If you are an IT executive still dabbling with cloud services, or if your management abhors the prospect of change, or if the potential for IT to drive business value creation is underappreciated, then your time has come to make a difference.
With the advent of budgeting season now upon executive management comes an opportunity to make a business case to move more IT services, more routine management responsibilities and more of your operational IT challenges (data security, disaster recovery, replication, technology refresh, or compliance to name a few) to the cloud.
Why now in particular? Le roi est mort, vive le roi ! (The king is dead, long live the king). The previous king of IT was the distributed client/server model. With its decline, cloud computing ascends to the IT throne. Not mere hyperbole, technology lifecycle models, industry innovation and the rate of cloud services adoption spell the eventual demise of client/server computing, or at least a depreciated presence.
The distributed computing model has had a two-decade long transformational run powering business, industry, healthcare and financial markets around the globe. From a lifecycle point of view, it’s on its last legs as it transitions through the maturation phases of exploration and rationalization fades into the distant past. It’s now well into the technology-optimization phase, which has been characterized by commoditization, consolidation and virtualization, just as IT is becoming more services oriented.
In other words, no innovation, squeezed sales margin and milking the installed base for all it’s worth to help fund new technologies, new products and services, and new service delivery types that will be gratefully taken up by customers gasping for relief. Having all but exhausted the potential of traditional IT models to provide long-term avenues for speed, performance, scale, flexibility, data storage, mobility and a host of other essential IT metrics to drive business success, the industry shifts its focus and its resources elsewhere.
Stepping up to the plate is cloud computing, which has passed the exploration phase and moved into the rationalization phase of maturity, according to Forrester Research Inc. The technological orientation is mostly set and competition focuses on service value. This is why purchases of cloud services worldwide will grow from $72 billion in 2014 to $191 billion by 2020, at the expense of on-premise systems investment.
Consider the competitive cloud landscape for more evidence. Microsoft, IBM, HP and Dell are all building out cloud platforms as quickly as they can. Cisco is investing billions of dollars into creating a federation of cloud service providers to form its global Intercloud, which is taking shape quickly and includes Peak 10. New IT computing models in high demand are producing an industry metamorphosis.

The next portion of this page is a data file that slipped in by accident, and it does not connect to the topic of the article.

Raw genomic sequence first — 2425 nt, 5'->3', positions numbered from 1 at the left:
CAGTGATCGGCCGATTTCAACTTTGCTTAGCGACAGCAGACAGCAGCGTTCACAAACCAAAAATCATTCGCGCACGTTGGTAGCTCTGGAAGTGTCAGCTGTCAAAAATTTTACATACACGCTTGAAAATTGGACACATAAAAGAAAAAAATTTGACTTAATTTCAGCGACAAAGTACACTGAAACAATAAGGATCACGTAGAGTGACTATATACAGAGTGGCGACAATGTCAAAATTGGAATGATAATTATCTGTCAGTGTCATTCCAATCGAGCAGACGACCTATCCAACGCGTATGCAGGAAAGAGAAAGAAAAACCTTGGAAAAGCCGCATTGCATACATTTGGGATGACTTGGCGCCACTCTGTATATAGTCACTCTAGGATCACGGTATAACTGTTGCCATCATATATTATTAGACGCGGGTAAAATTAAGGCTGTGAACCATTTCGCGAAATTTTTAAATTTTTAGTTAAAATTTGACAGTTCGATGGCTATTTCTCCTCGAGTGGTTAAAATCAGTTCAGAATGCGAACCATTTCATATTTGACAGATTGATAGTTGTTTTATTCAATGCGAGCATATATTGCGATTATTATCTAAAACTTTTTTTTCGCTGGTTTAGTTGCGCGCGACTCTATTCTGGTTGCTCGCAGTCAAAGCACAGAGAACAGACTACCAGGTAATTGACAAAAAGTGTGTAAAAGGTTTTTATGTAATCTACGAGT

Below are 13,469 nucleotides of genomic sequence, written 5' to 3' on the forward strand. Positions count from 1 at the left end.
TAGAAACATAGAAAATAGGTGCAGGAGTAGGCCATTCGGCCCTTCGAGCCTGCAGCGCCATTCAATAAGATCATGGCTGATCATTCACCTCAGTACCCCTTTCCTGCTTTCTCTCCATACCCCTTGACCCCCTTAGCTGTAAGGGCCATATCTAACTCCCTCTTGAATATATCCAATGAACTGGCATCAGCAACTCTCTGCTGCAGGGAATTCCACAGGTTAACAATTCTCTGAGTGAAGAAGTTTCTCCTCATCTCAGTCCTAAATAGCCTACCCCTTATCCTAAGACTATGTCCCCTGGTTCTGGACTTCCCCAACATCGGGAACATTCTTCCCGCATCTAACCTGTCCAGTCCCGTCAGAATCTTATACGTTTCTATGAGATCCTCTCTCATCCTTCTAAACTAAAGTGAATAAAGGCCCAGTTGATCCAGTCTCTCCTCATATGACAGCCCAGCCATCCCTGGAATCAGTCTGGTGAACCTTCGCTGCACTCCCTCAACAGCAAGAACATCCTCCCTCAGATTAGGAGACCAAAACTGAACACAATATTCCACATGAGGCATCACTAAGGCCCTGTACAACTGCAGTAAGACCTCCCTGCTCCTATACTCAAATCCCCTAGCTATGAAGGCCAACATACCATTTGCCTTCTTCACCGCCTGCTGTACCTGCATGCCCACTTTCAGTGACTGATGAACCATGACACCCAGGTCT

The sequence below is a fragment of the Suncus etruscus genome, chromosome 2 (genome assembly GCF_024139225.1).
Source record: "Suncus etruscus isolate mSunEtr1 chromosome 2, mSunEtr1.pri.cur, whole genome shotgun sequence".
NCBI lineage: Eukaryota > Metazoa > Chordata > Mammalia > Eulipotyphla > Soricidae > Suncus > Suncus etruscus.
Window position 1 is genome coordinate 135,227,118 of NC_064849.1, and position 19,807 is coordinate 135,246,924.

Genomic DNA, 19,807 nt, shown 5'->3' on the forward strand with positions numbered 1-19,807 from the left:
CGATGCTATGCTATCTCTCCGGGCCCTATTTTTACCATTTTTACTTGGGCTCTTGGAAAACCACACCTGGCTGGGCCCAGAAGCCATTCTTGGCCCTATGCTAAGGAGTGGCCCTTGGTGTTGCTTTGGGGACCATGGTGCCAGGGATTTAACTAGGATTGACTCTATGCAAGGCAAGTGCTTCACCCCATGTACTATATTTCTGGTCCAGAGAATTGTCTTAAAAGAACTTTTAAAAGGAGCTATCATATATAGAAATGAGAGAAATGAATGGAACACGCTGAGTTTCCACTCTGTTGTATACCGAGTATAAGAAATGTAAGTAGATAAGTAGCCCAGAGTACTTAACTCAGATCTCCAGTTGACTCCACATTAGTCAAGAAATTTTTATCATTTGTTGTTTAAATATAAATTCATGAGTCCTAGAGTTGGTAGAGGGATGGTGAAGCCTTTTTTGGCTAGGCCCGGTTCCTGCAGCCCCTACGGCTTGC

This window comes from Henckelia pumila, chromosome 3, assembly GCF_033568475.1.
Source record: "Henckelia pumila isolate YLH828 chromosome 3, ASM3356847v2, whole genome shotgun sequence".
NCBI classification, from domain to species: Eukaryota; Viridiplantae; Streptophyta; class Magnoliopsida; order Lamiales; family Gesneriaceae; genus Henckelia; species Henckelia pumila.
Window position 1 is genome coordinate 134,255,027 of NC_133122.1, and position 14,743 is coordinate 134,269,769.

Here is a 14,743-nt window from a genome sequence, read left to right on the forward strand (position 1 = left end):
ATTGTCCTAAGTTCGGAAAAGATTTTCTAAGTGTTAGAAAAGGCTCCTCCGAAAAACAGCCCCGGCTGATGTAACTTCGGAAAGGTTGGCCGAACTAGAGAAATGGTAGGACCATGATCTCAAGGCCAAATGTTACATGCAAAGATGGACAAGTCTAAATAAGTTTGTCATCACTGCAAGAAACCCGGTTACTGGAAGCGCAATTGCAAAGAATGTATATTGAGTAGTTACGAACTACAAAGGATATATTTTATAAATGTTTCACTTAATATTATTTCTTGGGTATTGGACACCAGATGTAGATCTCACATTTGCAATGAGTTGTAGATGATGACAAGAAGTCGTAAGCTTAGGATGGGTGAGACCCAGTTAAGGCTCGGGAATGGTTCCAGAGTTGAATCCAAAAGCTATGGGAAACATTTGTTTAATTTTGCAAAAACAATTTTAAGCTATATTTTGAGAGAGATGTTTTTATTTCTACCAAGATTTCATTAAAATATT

The SaaS cloud model accounts for a majority of this cloud growth, however the IaaS/PaaS growth ramp follows a similar trend line. The market is readying itself. Forrester asked enterprise code developers, “How much of the server-side code that you write is deployed to cloud environments today? How do you expect that to change in the future?” The answers came back 6 percent compared to 30 percent in 2015.
A common complaint among IT executives and departments concerns the increasing complexity of their platforms and infrastructures. Mobility, Big Data, government and industry regulations and user expectations for services are exponentially exacerbating IT complexity even more. Glass’ Law – akin to Moore’s Law – states that for every 25 percent increase in software functionality there is a corresponding increase in software complexity of 100 percent. One would hope the opposite was true, but not so.
The cloud service providers (CSPs) are passing through phases of their own. Forrester classifies them as cloud washing (renaming existing services), cloud on the side (a secondary or tertiary business) and true/hybrid cloud providers. The latter is characterized as “full citizens” of the cloud services community, offering a balance of cloud and managed services, and an explicit mission to help customers leverage cloud where it fits.
Of course, cloud industry players are not maturing in lock step. Cloud washing has run its course pretty much, however the other two categories are flourishing. The significant difference between the two can be summed up by how each conducts business … here is what I have vs. what are you trying to accomplish?
Vendors heavily invested in products and services for distributed computing will be reticent to admit to customers that they, too, are in the midst of rationalizing one model – cloud – as they try to extract every last drop from the other. As you move into planning budget allocations for 2015 and reorienting your IT organization to focusing on business challenges, now would be a good time re-evaluate the path you are on.
Forrester Research, Inc. Webinar: The Future Of Cloud Computing — Part 1, James Staten, Vice President, Principal Analyst, July 9, 2014.